March 6, 2014

The moment the conservative Republicans jumped the shark

And even as I write that, I know that isn't true.  The conservative right saying something dumb is as common as Steve getting defensive when I dare criticize gun owners.

No, the right wing will continue to say dumb stuff--as long as the Party cares more about appeasing the base than proposing good policy.  From the guy who would have been VP, and the guy the right points to as their "budget-guru," comes this gem:

Paul Ryan: Free School Lunch Means Poor Parents Don't Care About Kids

Perhaps a little unfair (the headline, here), but the essentially meaning from Paul Ryan's quote appears to be a deep and horrifying misunderstanding about our social safety net.  I have heard this from others, but still.  The basis for this misunderstanding is the idea that our society never really needed a social safety net, and that the creation of one has created poverty and needy-ness.  Hence you have people saying stuff like, "before the New Deal, communities cared for poor people.  We didn't need no damn government program."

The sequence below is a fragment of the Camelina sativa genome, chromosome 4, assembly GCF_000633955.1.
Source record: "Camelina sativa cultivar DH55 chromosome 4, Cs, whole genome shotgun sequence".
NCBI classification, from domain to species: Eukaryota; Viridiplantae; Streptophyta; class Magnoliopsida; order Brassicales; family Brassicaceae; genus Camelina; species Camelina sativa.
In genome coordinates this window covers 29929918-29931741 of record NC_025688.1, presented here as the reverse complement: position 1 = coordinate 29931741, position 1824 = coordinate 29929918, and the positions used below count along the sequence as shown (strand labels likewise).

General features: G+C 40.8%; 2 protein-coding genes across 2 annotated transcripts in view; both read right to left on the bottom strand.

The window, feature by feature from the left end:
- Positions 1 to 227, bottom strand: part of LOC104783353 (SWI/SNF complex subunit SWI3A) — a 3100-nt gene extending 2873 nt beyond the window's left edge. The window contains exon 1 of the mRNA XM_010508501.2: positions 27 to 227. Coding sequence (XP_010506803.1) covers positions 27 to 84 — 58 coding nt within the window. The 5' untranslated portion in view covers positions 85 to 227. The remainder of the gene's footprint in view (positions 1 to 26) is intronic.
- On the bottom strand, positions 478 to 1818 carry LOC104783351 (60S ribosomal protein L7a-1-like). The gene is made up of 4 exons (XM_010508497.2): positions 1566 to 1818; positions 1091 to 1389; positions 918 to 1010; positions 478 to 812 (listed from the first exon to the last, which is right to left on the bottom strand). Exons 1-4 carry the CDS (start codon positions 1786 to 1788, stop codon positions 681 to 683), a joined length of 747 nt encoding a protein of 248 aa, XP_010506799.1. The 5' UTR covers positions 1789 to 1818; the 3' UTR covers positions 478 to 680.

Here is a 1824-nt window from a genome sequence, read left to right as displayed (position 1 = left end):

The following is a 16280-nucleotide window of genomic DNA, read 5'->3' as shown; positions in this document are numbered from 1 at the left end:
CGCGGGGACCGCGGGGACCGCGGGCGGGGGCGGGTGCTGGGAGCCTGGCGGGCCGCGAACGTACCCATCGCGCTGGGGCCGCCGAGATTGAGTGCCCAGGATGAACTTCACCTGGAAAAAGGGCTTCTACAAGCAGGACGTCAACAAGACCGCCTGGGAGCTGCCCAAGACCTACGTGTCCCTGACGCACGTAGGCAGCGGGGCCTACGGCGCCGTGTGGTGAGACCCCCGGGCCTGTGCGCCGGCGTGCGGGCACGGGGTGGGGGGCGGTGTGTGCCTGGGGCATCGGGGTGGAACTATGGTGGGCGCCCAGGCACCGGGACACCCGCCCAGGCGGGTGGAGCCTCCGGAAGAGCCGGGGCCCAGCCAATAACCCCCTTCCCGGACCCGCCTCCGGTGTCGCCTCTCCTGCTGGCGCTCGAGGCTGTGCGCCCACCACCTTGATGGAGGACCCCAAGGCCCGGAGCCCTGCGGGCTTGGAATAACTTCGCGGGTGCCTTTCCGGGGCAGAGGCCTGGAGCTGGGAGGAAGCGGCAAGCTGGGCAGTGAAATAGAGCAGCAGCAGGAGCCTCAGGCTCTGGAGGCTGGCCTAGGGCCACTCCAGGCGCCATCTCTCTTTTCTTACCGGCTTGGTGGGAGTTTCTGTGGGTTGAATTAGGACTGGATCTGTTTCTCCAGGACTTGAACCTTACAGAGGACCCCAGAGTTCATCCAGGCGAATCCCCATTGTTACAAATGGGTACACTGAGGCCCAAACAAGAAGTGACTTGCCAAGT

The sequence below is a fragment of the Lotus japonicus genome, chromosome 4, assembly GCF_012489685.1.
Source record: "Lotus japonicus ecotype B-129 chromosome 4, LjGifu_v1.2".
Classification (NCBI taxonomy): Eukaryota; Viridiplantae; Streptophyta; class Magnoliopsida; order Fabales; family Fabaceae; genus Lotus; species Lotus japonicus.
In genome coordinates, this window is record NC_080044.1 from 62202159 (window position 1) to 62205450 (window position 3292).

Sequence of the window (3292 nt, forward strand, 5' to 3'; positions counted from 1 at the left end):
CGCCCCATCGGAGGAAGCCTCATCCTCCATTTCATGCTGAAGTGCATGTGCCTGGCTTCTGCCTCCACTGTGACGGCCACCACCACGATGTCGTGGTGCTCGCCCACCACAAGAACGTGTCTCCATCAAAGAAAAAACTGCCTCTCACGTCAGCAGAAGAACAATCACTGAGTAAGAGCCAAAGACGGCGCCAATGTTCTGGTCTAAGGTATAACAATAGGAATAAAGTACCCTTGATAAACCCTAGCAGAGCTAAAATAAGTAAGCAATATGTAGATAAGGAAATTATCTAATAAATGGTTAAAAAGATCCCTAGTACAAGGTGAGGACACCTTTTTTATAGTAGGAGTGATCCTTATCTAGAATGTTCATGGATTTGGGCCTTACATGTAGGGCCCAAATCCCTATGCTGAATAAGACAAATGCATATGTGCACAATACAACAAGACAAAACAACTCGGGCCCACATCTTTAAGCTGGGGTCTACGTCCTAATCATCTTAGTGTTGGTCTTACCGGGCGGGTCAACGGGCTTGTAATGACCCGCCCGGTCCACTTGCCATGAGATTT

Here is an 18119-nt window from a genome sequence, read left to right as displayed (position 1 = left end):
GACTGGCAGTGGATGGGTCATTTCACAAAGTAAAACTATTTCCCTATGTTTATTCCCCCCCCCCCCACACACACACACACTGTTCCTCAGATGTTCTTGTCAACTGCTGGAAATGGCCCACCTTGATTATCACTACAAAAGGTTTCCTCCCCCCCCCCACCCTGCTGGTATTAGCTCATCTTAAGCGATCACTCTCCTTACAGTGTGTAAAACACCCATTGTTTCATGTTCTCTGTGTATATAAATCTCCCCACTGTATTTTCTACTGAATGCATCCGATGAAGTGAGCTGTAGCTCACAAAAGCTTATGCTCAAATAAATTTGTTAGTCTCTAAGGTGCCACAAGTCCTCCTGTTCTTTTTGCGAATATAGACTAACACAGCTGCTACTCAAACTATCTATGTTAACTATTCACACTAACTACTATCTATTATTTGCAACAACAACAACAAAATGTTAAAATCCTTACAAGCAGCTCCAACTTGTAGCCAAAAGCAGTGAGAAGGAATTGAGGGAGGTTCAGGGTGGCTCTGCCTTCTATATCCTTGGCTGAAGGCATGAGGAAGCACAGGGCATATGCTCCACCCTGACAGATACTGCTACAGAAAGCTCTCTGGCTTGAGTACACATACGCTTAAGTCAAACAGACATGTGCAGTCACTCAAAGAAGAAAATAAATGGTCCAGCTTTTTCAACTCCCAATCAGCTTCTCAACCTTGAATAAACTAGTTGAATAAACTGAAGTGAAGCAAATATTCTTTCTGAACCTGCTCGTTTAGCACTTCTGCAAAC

Of course the reality is that communities tried, just as they do today, to take care of the needy, but they failed miserably when the entire economy collapsed.  Turns out that private charities exist in the same economy that produces need, and when the economy goes down, so do donations and fundraisers.  This isn't rocket science, but seems to be something that needs to be said, so I will say it again.  When the economy struggles, so do those agencies that try to help the needy.  Not only are they likely to see a decline in their donations, but they will see a big increase in the demand for their assistance.  Because the economy is in bad shape.  See?  Of course you do, but evidently the GOP's "budget guru" does not.  He seems to think that school lunches either causes poverty, or reveals that liberals want kids to eat government cheese rather than a lovingly made pb&j.

It is a dumb thing to say.  But one that he will repeat, I am guessing, as it plays to what has become a very dumb audience at the annual CPAC conference.

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